In Los Angeles, William Mulholland is remembered as the visionary who helped transform L.A. from a dusty desert town into a metropolis by building a 240-mile aqueduct in 1913 that brought water from the Sierra Nevada to the city.
LOS ANGELES -- In Los Angeles, William Mulholland is remembered as the visionary who helped transform L.A. from a dusty desert town into a metropolis by building a 240-mile aqueduct in 1913 that brought water from the Sierra Nevada to the city.
In the Sierra Nevada's Owens Valley, though, he is bitterly regarded as the villain who stole farmers' water and drove them to ruin.
On Wednesday, after decades of legal battles, Los Angeles will make amends, in a modest way, for what Mulholland and L.A. did.
Mayor Antonio Villaraigosa will turn a valve and raise a steel gate to send water spilling once more into a 62-mile stretch of the Owens River, which was a rushing stream generations ago before the aqueduct diverted its flow and reduced it to a pathetic trickle.
The farmers and ranchers who were ruined by the Los Angeles Aqueduct are long gone, and there is little hope the water will ever turn all of the scrubby, rocky landscape green again. But businesses hope the revitalized river will breathe life into the area's struggling towns by attracting more tourists.
"The water we took from the Owens Valley was emblematic of an era of pioneers and trailblazers that felt they had almost a God-given right to the resources and land in the West," Villaraigosa said. "My focus will be in putting that period in perspective, acknowledging the broken promises of the last 90-some odd years and a vision for a better future."
The move is not expected to significantly affect Los Angeles' water supply or cost consumers anything extra. The water diverted represents only about 1/20th of the amount originally in the Owens. And at the end of the stretch of river, the redirected water will reach a storage pond, where four huge pumps will send it back into the aqueduct and on its way to Los Angeles.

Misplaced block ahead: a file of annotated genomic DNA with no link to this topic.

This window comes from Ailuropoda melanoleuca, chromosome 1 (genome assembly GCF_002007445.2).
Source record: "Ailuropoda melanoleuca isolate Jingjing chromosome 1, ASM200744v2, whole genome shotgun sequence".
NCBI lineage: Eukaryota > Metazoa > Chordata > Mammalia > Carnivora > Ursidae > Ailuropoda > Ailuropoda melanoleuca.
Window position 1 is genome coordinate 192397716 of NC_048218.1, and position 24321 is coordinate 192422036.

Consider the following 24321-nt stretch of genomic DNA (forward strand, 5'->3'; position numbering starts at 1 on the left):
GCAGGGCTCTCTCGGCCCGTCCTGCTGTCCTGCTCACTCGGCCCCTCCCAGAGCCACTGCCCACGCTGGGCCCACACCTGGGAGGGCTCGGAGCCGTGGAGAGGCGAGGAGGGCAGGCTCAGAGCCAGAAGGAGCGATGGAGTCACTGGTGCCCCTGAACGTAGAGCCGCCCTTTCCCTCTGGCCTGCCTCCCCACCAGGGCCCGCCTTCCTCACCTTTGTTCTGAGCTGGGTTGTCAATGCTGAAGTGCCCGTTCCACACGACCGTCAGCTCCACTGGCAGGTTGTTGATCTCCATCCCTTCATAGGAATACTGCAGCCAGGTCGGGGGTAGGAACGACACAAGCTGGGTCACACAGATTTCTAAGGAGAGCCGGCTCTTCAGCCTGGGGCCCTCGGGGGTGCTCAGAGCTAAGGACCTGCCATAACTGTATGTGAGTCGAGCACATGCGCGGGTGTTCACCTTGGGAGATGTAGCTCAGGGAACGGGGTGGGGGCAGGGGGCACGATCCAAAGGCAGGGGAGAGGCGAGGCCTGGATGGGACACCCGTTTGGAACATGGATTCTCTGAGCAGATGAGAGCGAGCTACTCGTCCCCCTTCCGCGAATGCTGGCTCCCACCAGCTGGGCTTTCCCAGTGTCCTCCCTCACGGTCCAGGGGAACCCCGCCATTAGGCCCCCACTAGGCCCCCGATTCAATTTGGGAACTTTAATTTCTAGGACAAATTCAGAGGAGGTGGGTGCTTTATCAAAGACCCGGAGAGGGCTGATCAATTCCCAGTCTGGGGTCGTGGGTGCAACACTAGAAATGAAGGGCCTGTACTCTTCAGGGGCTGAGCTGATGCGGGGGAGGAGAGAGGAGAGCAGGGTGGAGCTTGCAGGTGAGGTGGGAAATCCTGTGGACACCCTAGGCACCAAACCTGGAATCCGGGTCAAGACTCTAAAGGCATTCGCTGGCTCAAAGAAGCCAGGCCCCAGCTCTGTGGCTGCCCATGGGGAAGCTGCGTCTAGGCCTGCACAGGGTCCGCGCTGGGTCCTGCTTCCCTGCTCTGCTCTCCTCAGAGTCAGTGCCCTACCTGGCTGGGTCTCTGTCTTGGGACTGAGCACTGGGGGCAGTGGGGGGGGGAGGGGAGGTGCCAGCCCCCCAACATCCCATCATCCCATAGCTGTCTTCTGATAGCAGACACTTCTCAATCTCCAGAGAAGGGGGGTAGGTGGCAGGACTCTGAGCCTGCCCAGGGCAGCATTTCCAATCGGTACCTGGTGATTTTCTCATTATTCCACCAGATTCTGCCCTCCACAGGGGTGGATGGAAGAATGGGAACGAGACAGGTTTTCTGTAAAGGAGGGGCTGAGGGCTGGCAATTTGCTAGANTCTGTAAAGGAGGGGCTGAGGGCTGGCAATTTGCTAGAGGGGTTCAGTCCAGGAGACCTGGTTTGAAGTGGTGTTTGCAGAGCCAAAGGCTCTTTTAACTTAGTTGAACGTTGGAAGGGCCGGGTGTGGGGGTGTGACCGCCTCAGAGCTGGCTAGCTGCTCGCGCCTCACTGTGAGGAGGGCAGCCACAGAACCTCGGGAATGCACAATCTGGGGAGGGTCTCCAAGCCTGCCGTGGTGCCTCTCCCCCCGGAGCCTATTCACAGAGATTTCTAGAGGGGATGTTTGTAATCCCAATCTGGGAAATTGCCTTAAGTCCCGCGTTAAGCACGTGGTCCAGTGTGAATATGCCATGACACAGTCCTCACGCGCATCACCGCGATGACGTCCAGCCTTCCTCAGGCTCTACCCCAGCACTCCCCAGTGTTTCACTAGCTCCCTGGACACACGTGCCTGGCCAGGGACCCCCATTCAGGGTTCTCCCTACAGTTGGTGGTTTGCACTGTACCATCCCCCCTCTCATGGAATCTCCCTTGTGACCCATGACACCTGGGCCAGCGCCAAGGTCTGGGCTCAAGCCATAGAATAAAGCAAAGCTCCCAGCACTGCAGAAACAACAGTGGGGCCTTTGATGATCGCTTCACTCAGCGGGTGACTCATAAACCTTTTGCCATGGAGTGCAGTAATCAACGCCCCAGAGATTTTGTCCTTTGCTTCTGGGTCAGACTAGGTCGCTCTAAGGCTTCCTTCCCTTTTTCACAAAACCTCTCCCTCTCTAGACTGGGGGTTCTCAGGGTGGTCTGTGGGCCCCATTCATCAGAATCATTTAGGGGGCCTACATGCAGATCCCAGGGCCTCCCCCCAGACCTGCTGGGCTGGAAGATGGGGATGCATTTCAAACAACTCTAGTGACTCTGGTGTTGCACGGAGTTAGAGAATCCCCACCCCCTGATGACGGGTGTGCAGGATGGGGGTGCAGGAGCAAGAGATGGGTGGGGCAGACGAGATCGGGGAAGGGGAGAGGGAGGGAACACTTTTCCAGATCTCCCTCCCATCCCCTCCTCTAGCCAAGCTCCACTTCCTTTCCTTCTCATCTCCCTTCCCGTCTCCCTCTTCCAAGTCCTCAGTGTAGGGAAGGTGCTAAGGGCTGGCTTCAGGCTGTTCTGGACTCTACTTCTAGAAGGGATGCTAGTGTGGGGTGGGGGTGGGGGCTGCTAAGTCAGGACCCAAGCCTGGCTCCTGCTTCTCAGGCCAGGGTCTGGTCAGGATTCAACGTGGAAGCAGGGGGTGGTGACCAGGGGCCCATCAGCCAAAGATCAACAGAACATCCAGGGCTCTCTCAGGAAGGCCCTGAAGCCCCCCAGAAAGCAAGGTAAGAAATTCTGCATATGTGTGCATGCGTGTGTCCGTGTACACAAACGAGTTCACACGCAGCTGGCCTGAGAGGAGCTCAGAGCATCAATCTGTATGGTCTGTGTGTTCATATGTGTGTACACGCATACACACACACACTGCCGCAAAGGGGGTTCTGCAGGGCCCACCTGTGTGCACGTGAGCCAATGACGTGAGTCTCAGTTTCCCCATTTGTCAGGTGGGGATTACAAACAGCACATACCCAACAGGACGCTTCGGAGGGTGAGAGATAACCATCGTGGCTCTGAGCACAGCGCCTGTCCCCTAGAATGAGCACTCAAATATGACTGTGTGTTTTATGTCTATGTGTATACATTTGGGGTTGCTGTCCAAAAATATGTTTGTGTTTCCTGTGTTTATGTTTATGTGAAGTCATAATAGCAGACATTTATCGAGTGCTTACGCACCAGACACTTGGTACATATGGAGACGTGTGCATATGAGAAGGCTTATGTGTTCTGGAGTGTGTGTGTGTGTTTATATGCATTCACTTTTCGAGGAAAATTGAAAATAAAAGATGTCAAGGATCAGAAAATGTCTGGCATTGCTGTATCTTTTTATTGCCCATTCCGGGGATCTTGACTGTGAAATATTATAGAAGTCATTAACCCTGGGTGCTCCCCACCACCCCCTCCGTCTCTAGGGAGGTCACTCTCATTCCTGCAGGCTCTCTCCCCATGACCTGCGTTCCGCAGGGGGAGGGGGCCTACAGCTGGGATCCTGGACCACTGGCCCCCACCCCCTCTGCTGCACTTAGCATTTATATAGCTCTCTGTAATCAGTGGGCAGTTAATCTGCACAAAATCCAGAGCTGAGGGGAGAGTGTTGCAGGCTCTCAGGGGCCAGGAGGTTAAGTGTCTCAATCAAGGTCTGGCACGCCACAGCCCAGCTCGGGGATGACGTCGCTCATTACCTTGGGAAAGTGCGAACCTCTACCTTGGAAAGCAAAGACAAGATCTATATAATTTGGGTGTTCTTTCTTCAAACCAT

Nevertheless, the diversion of the water has an unmistakable symbolic significance.
"It's been such a battle over every little thing for these projects," said former resident Karen Piper, author of "Left in the Dust," a book about the siphoning off of the valley's water. "Every drop of water that seems to go back was disputed."
Around Owens Valley, old-timers still grumble about the way Los Angeles snapped up nearly all the land and water rights _ sometimes by bribery and political chicanery of the sort dramatized in the 1974 movie "Chinatown."
Locals whose cattle ranches and apricot and apple farms were threatened with ruin responded by dynamiting the aqueduct, committing other acts of sabotage and engaging in armed standoffs that altogether became known as California's Water Wars.
To this day, Mulholland, an engineer and the first superintendent of the city's water utility board, is seen as the bad guy in the drama. Last winter, a theater troupe in the Owens Valley produced a version of "A Christmas Carol" in which Scrooge was Mulholland, stealing the area's water. It got a standing ovation.
The redirection of the water will come as a result of more than 30 years of legal battles waged by Inyo County officials, residents and environmentalists.
The Los Angeles Department of Water and Power finally agreed in 1997 to restore the river by 2003 but repeatedly pushed that deadline back until a judge imposed fines of $5,000 a day beginning last September. The judge said that if water did not flow by January 2007, Los Angeles would be barred from using a second aqueduct from the Owens Valley.
Earlier this year, the city's board of water and power commissioners visited the area for the first time ever.
"It was very intense," said H. David Nahai, who was elected president of the commission in October. "For the most part, we were welcomed with warmth and hospitality, but in some quarters we were greeted with a fair amount of skepticism."
Indeed, some Owens Valley residents see Wednesday's ceremony as nothing more than a publicity stunt.
Stan Matlick, 73, said his parents and grandparents struggled to irrigate their fields of alfalfa, corn and grain after the soil was drained of water nearly a century ago. Matlick said the water agreement isn't "worth the paper it's signed on," and he doubts the water will be enough to restore the river.
"I'll watch it on TV. I'm not going to go down and associate with them," said Matlick, who is fiercely proud that his property is not owned by the federal, state or Los Angeles city governments, which control more than 98 percent of all the land in Inyo County.
Eighty-three-year-old Catherine Mulholland, who wrote about her grandfather in the book "William Mulholland and the Rise of Los Angeles," is more measured about the restoration.
"I would like to think it has some power as a symbolic act and produces some help to the natural environment," she said. "But I also keep at the back of my mind, I'm aware that it's not an ultimate solution at restoring what was."
Source: Associated Press